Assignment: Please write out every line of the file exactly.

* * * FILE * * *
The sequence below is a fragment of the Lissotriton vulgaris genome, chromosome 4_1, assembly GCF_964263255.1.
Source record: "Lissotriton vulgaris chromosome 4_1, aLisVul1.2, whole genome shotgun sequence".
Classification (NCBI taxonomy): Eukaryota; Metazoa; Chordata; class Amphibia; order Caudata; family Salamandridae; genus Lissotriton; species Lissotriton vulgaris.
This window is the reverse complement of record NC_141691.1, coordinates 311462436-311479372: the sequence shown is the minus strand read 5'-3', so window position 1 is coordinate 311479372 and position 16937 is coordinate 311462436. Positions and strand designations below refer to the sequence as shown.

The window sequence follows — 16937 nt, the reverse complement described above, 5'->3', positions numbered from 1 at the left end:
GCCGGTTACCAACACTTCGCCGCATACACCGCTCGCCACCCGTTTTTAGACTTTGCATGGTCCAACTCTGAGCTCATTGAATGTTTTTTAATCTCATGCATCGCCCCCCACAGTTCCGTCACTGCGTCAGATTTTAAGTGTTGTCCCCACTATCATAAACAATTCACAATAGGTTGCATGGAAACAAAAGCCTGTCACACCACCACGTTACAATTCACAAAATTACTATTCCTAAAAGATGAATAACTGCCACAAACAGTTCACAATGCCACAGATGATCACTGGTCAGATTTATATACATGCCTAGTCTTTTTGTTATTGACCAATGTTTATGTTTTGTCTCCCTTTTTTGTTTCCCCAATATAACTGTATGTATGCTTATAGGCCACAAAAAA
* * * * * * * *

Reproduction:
The sequence below is a fragment of the Lissotriton vulgaris genome, chromosome 4_1, assembly GCF_964263255.1.
Source record: "Lissotriton vulgaris chromosome 4_1, aLisVul1.2, whole genome shotgun sequence".
Classification (NCBI taxonomy): Eukaryota; Metazoa; Chordata; class Amphibia; order Caudata; family Salamandridae; genus Lissotriton; species Lissotriton vulgaris.
This window is the reverse complement of record NC_141691.1, coordinates 311462436-311479372: the sequence shown is the minus strand read 5'-3', so window position 1 is coordinate 311479372 and position 16937 is coordinate 311462436. Positions and strand designations below refer to the sequence as shown.

The window sequence follows — 16937 nt, the reverse complement described above, 5'->3', positions numbered from 1 at the left end:
GCCGGTTACCAACACTTCGCCGCATACACCGCTCGCCACCCGTTTTTAGACTTTGCATGGTCCAACTCTGAGCTCATTGAATGTTTTTTAATCTCATGCATCGCCCCCCACAGTTCCGTCACTGCGTCAGATTTTAAGTGTTGTCCCCACTATCATAAACAATTCACAATAGGTTGCATGGAAACAAAAGCCTGTCACACCACCACGTTACAATTCACAAAATTACTATTCCTAAAAGATGAATAACTGCCACAAACAGTTCACAATGCCACAGATGATCACTGGTCAGATTTATATACATGCCTAGTCTTTTTGTTATTGACCAATGTTTATGTTTTGTCTCCCTTTTTTGTTTCCCCAATATAACTGTATGTATGCTTATAGGCCACAAAAAA